Sexual Sadism: Sadistic Rape
Rape is a complex, multidetermined behaviour (Hucker & Stermac, 1992; Marshall & Barbaree, 1984,1990) and rapists are clearly not a homogeneous group (Prentky & Knight, 1991). Research suggests that most probably are not paraphilic. It has also shown that the degree of deviant arousal, as measured by phallometry, seems to be assocaited with the frequency and degree of violence in sexual assault (Abel et al, 1977, 1978). This suggests that the most violent and habitual rapists have deviant arousal patterns. and that many of these men prefer sexually aggressive stimuli. Preference for this type of sexual interaction has been referred to as the " preferential rape pattern" (Freund et al., 1983, 1984), "paraphilic coercive disorder" (Abel, 1989; APA, 1987) or "biastophilia" (Money, 1990).
Sadistic rapists tend to be sexually aroused by fantasies and urges of forcing themselves sexually on their victims. The sexual sadist is aroused by the use of gratuitous violence whereas the preferential rapist is thought not to use greater force than is necessary for victim compliance (Abel, 1989), though the offender's estimate may be highly inaccurate.
Preferential rape-proneness may involve coercing the victim into fellating the perpetrator or to submit to anal intercourse, behaviours that are typical of sexual sadism (Dietz et al., 1990). Preferential rapists and sexual sadists often target strangers (Dietz et al., 1990).
Interestingly, focussing on unknown victims is a reliable indicator of a courtship disorder phasing. Thus, predatory sadism has been viewed by some researchers as a possible overlap of a courtship disorder and sexual sadism (see Freund et al.Freund, Scher & Hucker, 1983, 1984).
In one particular study (Warren et al, 1992), 9 of a sample of 17 serial sexual murderers also showed an interest in voyeurism, telephone scatologia or exhibitionism. However, obscene telephone calls by sexual sadists not typical. . Similarly, "voyeurism" by sexual sadists may be more accurately described as the result of prowling by night in search of a victim to assault as opposed to non-contact voyeurism.
In phallometric assessment, the sadistic rapist also shows a high level of arousal to descriptions of physical, but non-sexual, assault on female victims (Abel, 1989).
Most researchers (Abel et al., 1988; Freund et al, 1983, 1984; Groth, 1979) have reported that only five to ten percent of rapists fulfil the DSM-IIIR (APA, 1987) criteria for sexual sadism, although a number of authors have reported prevalence estimates as high as forty-five percent (Fedora et al, 1992; Hucker et al., 1988). Such disparate estimates may reflect the fact that cases studied are derived from very different populations, namely, mental health patients versus correctional inmates, although it is also likely that different researchers have held varying conceptualizations of sexual sadism.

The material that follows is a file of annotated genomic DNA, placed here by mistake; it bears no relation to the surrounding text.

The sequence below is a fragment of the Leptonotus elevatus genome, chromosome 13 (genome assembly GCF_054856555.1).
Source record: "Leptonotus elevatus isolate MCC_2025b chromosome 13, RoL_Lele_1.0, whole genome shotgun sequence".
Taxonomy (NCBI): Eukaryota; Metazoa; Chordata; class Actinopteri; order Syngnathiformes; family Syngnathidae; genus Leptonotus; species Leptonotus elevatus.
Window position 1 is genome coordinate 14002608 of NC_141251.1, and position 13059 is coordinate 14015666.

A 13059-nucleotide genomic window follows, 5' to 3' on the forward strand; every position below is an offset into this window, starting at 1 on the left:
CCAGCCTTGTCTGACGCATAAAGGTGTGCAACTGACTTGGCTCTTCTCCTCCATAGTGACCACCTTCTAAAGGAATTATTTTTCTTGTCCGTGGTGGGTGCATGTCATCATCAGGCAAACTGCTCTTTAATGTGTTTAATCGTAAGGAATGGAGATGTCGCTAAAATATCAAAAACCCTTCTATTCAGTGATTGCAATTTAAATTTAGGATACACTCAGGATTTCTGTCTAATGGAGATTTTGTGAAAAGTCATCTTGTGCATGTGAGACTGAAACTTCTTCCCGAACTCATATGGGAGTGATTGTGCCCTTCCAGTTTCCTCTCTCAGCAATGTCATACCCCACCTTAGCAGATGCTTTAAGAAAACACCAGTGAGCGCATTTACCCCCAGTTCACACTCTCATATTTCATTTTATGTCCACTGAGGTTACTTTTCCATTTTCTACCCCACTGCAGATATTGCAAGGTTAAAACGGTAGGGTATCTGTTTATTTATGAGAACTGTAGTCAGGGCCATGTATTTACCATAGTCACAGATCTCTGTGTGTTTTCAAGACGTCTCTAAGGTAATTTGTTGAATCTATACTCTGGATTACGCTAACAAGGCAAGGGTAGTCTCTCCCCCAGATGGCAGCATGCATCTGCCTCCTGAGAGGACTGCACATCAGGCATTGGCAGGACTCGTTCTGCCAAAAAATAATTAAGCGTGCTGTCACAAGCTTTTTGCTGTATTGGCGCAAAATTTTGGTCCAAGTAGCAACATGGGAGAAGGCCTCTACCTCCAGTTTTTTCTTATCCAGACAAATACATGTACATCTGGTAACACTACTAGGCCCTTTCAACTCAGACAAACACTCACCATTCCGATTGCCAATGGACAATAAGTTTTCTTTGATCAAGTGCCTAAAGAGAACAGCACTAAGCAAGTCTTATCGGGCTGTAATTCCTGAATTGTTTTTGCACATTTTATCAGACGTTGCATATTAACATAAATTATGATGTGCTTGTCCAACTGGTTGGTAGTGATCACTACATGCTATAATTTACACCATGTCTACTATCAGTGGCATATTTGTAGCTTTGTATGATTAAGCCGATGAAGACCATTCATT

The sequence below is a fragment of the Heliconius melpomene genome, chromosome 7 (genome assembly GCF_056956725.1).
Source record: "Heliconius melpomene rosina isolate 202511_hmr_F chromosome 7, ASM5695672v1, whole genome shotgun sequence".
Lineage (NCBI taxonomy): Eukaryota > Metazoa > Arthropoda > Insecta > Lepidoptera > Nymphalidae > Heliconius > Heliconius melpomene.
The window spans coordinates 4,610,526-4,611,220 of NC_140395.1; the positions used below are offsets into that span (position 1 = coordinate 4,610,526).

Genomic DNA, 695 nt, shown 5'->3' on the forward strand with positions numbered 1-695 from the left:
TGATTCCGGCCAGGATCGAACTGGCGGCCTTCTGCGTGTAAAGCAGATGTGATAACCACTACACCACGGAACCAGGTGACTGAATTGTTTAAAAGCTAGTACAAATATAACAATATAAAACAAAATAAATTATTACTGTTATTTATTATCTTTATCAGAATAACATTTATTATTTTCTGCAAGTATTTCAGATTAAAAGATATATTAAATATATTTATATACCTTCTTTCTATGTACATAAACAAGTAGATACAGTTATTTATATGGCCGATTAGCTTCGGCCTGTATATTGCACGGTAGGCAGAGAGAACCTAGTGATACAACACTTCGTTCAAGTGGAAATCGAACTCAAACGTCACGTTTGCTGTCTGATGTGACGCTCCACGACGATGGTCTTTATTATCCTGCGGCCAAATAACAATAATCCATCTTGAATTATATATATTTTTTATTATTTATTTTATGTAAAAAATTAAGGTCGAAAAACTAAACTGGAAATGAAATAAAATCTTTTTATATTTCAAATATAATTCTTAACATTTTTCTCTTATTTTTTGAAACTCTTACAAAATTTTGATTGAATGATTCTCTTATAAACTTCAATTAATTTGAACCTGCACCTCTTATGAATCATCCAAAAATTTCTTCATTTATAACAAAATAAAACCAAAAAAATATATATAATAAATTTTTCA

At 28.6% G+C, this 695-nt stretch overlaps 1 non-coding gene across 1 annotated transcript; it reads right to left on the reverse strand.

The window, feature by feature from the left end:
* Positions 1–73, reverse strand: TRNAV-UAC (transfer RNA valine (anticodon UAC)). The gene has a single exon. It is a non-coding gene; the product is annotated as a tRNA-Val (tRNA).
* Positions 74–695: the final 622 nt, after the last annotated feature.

Early identification "predatory" sadism is often difficult in that some rapists may begin with apparently non-sexual crimes such as burglary during which a rape occurs (Revitch, 1978; Ressler, Burgess & Douglas, 1983) but may later develop clear cut patterns of predatory sadistic rape behaviour. Likewise, some predatory cases may be preceded initially by patterns of mildly sadistic behaviour (see Freund et al.) or the predatory pattern may have been present from the outset but denied or hidden by the rapist under interview.
Freund (1995) suggests that the term "dangerous" or "predatory" sadism be restricted to mean the "erotic drive to cause bodily harm or physical suffering to another organism," whereas the broader concept, involving the desire to humiliate and dominate a partner, can be referred to as "erotic hyperdominance". When one reviews the definition of sexual sadism in DSM-IV (APA, 1994) it is clear that Freund's categories are subsumed under the one term. DSM-IV suggests that some rapists are sexually aroused by forcing their victims to engage in intercourse but their arousal is neither increased nor inhibited by their victims' suffering.
As a group and in general, rapists do respond with greater arousal to non-sexual violence than do non-rapists (Barbaree et al., 1979; Quinsey, Lalumiere & Seto,1994), and violent rapists tend to respond more strongly to depictions of sexual violence than do comparatively less violent rapists (Quinsey et al., 1994).
Sheridan, P., & Hucker, S.J., (1994). Rape: Paraphilic, statutory, conquest & the sado-masochistic Paraphilias. In J. Krivacska & J. Money (Eds.). Handbook of Forensic Sexology. Buffalo, N.Y.: Prometheus Books.
Freund, K., Scher, H., & Hucker, S. J. (1984). The courtship disorders: A further investigation. Archives of Sexual Behaviour, 13, 133‑139.
Freund, K., Scher, H., & Hucker, S. J. (1983). The courtship disorders. Archives of Sexual Behaviour, 12, 769‑779.
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